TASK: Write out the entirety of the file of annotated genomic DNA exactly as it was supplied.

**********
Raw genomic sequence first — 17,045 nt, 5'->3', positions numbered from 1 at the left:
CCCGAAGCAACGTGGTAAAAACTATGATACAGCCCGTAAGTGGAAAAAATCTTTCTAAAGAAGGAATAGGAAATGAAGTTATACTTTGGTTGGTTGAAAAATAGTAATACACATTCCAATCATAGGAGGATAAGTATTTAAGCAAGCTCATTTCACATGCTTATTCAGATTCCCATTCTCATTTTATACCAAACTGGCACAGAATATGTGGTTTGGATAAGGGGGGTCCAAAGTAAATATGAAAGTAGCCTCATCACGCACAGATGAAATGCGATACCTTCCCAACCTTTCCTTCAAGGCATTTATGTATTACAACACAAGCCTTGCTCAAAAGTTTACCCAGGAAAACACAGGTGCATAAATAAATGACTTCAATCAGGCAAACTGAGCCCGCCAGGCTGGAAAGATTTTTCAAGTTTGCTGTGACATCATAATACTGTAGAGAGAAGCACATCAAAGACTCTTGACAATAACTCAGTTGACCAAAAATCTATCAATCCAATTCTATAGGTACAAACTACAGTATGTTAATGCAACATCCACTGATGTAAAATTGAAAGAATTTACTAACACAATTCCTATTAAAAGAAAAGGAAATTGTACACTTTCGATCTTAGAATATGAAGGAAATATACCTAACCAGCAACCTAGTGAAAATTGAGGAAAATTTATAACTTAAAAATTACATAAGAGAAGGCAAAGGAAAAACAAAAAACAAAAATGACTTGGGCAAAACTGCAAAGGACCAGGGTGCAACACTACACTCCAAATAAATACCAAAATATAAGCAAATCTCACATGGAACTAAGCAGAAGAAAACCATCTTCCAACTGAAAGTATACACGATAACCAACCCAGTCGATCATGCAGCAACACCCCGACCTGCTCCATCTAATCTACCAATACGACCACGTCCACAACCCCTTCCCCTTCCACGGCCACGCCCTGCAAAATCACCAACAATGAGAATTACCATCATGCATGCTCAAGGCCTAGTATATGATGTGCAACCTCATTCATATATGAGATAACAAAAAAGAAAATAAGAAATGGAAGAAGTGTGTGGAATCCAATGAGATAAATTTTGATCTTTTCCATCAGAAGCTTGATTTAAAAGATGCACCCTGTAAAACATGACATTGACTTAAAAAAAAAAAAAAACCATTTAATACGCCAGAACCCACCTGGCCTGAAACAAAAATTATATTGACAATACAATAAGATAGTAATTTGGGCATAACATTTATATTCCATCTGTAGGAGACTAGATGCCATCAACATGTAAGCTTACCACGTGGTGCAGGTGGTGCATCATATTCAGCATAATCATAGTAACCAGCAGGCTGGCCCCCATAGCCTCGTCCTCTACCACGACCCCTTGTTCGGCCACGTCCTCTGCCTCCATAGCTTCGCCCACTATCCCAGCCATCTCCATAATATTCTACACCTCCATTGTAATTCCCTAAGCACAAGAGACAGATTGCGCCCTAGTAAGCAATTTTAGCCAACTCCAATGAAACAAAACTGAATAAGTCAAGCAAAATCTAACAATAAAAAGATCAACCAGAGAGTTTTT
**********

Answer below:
Raw genomic sequence first — 17,045 nt, 5'->3', positions numbered from 1 at the left:
CCCGAAGCAACGTGGTAAAAACTATGATACAGCCCGTAAGTGGAAAAAATCTTTCTAAAGAAGGAATAGGAAATGAAGTTATACTTTGGTTGGTTGAAAAATAGTAATACACATTCCAATCATAGGAGGATAAGTATTTAAGCAAGCTCATTTCACATGCTTATTCAGATTCCCATTCTCATTTTATACCAAACTGGCACAGAATATGTGGTTTGGATAAGGGGGGTCCAAAGTAAATATGAAAGTAGCCTCATCACGCACAGATGAAATGCGATACCTTCCCAACCTTTCCTTCAAGGCATTTATGTATTACAACACAAGCCTTGCTCAAAAGTTTACCCAGGAAAACACAGGTGCATAAATAAATGACTTCAATCAGGCAAACTGAGCCCGCCAGGCTGGAAAGATTTTTCAAGTTTGCTGTGACATCATAATACTGTAGAGAGAAGCACATCAAAGACTCTTGACAATAACTCAGTTGACCAAAAATCTATCAATCCAATTCTATAGGTACAAACTACAGTATGTTAATGCAACATCCACTGATGTAAAATTGAAAGAATTTACTAACACAATTCCTATTAAAAGAAAAGGAAATTGTACACTTTCGATCTTAGAATATGAAGGAAATATACCTAACCAGCAACCTAGTGAAAATTGAGGAAAATTTATAACTTAAAAATTACATAAGAGAAGGCAAAGGAAAAACAAAAAACAAAAATGACTTGGGCAAAACTGCAAAGGACCAGGGTGCAACACTACACTCCAAATAAATACCAAAATATAAGCAAATCTCACATGGAACTAAGCAGAAGAAAACCATCTTCCAACTGAAAGTATACACGATAACCAACCCAGTCGATCATGCAGCAACACCCCGACCTGCTCCATCTAATCTACCAATACGACCACGTCCACAACCCCTTCCCCTTCCACGGCCACGCCCTGCAAAATCACCAACAATGAGAATTACCATCATGCATGCTCAAGGCCTAGTATATGATGTGCAACCTCATTCATATATGAGATAACAAAAAAGAAAATAAGAAATGGAAGAAGTGTGTGGAATCCAATGAGATAAATTTTGATCTTTTCCATCAGAAGCTTGATTTAAAAGATGCACCCTGTAAAACATGACATTGACTTAAAAAAAAAAAAAAACCATTTAATACGCCAGAACCCACCTGGCCTGAAACAAAAATTATATTGACAATACAATAAGATAGTAATTTGGGCATAACATTTATATTCCATCTGTAGGAGACTAGATGCCATCAACATGTAAGCTTACCACGTGGTGCAGGTGGTGCATCATATTCAGCATAATCATAGTAACCAGCAGGCTGGCCCCCATAGCCTCGTCCTCTACCACGACCCCTTGTTCGGCCACGTCCTCTGCCTCCATAGCTTCGCCCACTATCCCAGCCATCTCCATAATATTCTACACCTCCATTGTAATTCCCTAAGCACAAGAGACAGATTGCGCCCTAGTAAGCAATTTTAGCCAACTCCAATGAAACAAAACTGAATAAGTCAAGCAAAATCTAACAATAAAAAGATCAACCAGAGAGTTTTT